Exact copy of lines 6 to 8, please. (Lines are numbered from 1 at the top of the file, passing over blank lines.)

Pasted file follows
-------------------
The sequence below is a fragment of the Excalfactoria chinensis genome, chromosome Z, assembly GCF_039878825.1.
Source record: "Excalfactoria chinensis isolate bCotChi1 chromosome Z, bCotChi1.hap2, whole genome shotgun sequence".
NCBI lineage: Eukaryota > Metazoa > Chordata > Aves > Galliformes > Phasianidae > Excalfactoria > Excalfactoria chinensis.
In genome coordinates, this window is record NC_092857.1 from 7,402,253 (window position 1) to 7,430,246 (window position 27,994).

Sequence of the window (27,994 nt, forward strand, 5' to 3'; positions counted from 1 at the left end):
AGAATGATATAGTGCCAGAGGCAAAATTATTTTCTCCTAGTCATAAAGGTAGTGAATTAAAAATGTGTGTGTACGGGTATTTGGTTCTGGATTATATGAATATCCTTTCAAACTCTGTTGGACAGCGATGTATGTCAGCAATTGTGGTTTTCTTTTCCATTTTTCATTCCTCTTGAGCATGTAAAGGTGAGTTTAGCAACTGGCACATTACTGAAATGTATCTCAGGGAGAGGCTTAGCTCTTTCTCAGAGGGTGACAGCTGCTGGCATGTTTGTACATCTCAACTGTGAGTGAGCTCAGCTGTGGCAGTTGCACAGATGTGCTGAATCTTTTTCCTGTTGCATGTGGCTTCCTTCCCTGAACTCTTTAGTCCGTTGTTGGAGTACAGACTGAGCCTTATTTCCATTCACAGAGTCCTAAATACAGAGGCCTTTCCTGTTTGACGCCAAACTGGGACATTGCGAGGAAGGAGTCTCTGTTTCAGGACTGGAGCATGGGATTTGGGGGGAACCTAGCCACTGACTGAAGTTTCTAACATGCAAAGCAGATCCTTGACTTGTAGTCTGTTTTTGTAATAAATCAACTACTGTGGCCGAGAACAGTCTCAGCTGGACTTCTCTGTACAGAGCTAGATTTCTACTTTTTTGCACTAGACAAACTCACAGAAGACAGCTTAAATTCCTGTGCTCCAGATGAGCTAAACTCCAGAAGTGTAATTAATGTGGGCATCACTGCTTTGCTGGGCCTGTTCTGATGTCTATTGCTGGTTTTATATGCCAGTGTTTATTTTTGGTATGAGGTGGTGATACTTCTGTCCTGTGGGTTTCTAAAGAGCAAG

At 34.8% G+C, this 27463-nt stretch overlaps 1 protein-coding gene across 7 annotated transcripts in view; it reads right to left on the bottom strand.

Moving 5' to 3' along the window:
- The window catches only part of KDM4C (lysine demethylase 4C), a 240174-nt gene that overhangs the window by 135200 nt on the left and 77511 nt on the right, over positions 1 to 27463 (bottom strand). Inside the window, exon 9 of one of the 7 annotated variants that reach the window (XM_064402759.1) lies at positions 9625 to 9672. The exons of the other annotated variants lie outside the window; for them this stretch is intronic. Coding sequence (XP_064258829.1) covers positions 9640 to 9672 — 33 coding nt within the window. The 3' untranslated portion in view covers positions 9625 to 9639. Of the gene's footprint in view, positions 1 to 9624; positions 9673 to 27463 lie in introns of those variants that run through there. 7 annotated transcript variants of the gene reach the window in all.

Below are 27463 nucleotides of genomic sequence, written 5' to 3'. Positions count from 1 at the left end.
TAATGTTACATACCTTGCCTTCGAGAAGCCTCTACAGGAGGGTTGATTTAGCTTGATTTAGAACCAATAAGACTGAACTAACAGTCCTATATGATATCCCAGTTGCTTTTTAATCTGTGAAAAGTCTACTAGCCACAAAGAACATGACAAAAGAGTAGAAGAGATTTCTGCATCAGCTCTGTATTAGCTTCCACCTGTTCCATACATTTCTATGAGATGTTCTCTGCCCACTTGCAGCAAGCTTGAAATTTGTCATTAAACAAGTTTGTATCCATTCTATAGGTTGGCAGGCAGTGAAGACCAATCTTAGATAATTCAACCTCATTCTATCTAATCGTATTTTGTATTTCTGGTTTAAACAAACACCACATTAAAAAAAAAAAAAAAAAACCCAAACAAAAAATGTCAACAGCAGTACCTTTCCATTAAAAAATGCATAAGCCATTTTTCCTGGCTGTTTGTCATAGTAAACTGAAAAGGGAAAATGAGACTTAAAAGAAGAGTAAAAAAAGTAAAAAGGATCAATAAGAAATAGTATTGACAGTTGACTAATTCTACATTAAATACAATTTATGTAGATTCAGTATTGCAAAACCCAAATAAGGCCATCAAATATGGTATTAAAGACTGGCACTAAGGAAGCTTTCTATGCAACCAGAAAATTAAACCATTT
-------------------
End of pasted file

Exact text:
AGAATGATATAGTGCCAGAGGCAAAATTATTTTCTCCTAGTCATAAAGGTAGTGAATTAAAAATGTGTGTGTACGGGTATTTGGTTCTGGATTATATGAATATCCTTTCAAACTCTGTTGGACAGCGATGTATGTCAGCAATTGTGGTTTTCTTTTCCATTTTTCATTCCTCTTGAGCATGTAAAGGTGAGTTTAGCAACTGGCACATTACTGAAATGTATCTCAGGGAGAGGCTTAGCTCTTTCTCAGAGGGTGACAGCTGCTGGCATGTTTGTACATCTCAACTGTGAGTGAGCTCAGCTGTGGCAGTTGCACAGATGTGCTGAATCTTTTTCCTGTTGCATGTGGCTTCCTTCCCTGAACTCTTTAGTCCGTTGTTGGAGTACAGACTGAGCCTTATTTCCATTCACAGAGTCCTAAATACAGAGGCCTTTCCTGTTTGACGCCAAACTGGGACATTGCGAGGAAGGAGTCTCTGTTTCAGGACTGGAGCATGGGATTTGGGGGGAACCTAGCCACTGACTGAAGTTTCTAACATGCAAAGCAGATCCTTGACTTGTAGTCTGTTTTTGTAATAAATCAACTACTGTGGCCGAGAACAGTCTCAGCTGGACTTCTCTGTACAGAGCTAGATTTCTACTTTTTTGCACTAGACAAACTCACAGAAGACAGCTTAAATTCCTGTGCTCCAGATGAGCTAAACTCCAGAAGTGTAATTAATGTGGGCATCACTGCTTTGCTGGGCCTGTTCTGATGTCTATTGCTGGTTTTATATGCCAGTGTTTATTTTTGGTATGAGGTGGTGATACTTCTGTCCTGTGGGTTTCTAAAGAGCAAG

At 34.8% G+C, this 27463-nt stretch overlaps 1 protein-coding gene across 7 annotated transcripts in view; it reads right to left on the bottom strand.

Moving 5' to 3' along the window: